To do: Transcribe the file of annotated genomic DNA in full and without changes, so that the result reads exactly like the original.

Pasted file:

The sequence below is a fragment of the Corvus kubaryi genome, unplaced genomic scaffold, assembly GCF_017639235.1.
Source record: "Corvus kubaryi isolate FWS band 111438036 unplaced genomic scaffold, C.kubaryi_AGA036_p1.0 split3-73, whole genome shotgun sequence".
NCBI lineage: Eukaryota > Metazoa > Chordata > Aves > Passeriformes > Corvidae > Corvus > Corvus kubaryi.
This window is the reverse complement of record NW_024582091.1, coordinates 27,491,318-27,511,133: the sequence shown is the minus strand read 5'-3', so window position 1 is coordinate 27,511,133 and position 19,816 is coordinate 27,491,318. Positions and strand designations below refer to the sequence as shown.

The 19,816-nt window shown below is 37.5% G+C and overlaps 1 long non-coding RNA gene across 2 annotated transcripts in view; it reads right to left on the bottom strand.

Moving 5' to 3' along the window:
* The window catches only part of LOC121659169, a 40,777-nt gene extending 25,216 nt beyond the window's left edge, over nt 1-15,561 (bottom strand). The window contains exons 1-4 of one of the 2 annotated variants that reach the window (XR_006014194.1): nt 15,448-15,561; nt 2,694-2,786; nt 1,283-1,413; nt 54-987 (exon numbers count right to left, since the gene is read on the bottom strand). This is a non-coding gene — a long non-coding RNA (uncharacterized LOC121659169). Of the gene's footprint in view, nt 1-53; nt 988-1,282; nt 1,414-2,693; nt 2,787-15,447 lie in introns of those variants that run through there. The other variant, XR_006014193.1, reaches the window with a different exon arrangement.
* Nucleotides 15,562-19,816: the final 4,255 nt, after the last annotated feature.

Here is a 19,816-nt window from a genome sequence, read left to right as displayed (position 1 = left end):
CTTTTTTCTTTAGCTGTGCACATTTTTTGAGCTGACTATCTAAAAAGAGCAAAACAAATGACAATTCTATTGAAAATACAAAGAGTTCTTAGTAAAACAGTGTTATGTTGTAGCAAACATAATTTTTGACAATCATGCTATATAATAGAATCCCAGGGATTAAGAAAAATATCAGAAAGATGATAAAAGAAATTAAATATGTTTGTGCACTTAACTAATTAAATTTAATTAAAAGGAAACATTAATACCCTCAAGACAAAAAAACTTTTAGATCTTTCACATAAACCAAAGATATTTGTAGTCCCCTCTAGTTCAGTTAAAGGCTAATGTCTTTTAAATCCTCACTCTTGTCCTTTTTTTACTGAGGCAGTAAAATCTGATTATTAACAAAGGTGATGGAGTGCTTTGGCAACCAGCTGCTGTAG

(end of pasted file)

The sequence below is a fragment of the Corvus kubaryi genome, unplaced genomic scaffold, assembly GCF_017639235.1.
Source record: "Corvus kubaryi isolate FWS band 111438036 unplaced genomic scaffold, C.kubaryi_AGA036_p1.0 split3-73, whole genome shotgun sequence".
NCBI lineage: Eukaryota > Metazoa > Chordata > Aves > Passeriformes > Corvidae > Corvus > Corvus kubaryi.
This window is the reverse complement of record NW_024582091.1, coordinates 27,491,318-27,511,133: the sequence shown is the minus strand read 5'-3', so window position 1 is coordinate 27,511,133 and position 19,816 is coordinate 27,491,318. Positions and strand designations below refer to the sequence as shown.

The 19,816-nt window shown below is 37.5% G+C and overlaps 1 long non-coding RNA gene across 2 annotated transcripts in view; it reads right to left on the bottom strand.

Moving 5' to 3' along the window:
* The window catches only part of LOC121659169, a 40,777-nt gene extending 25,216 nt beyond the window's left edge, over nt 1-15,561 (bottom strand). The window contains exons 1-4 of one of the 2 annotated variants that reach the window (XR_006014194.1): nt 15,448-15,561; nt 2,694-2,786; nt 1,283-1,413; nt 54-987 (exon numbers count right to left, since the gene is read on the bottom strand). This is a non-coding gene — a long non-coding RNA (uncharacterized LOC121659169). Of the gene's footprint in view, nt 1-53; nt 988-1,282; nt 1,414-2,693; nt 2,787-15,447 lie in introns of those variants that run through there. The other variant, XR_006014193.1, reaches the window with a different exon arrangement.
* Nucleotides 15,562-19,816: the final 4,255 nt, after the last annotated feature.

Here is a 19,816-nt window from a genome sequence, read left to right as displayed (position 1 = left end):
CTTTTTTCTTTAGCTGTGCACATTTTTTGAGCTGACTATCTAAAAAGAGCAAAACAAATGACAATTCTATTGAAAATACAAAGAGTTCTTAGTAAAACAGTGTTATGTTGTAGCAAACATAATTTTTGACAATCATGCTATATAATAGAATCCCAGGGATTAAGAAAAATATCAGAAAGATGATAAAAGAAATTAAATATGTTTGTGCACTTAACTAATTAAATTTAATTAAAAGGAAACATTAATACCCTCAAGACAAAAAAACTTTTAGATCTTTCACATAAACCAAAGATATTTGTAGTCCCCTCTAGTTCAGTTAAAGGCTAATGTCTTTTAAATCCTCACTCTTGTCCTTTTTTTACTGAGGCAGTAAAATCTGATTATTAACAAAGGTGATGGAGTGCTTTGGCAACCAGCTGCTGTAG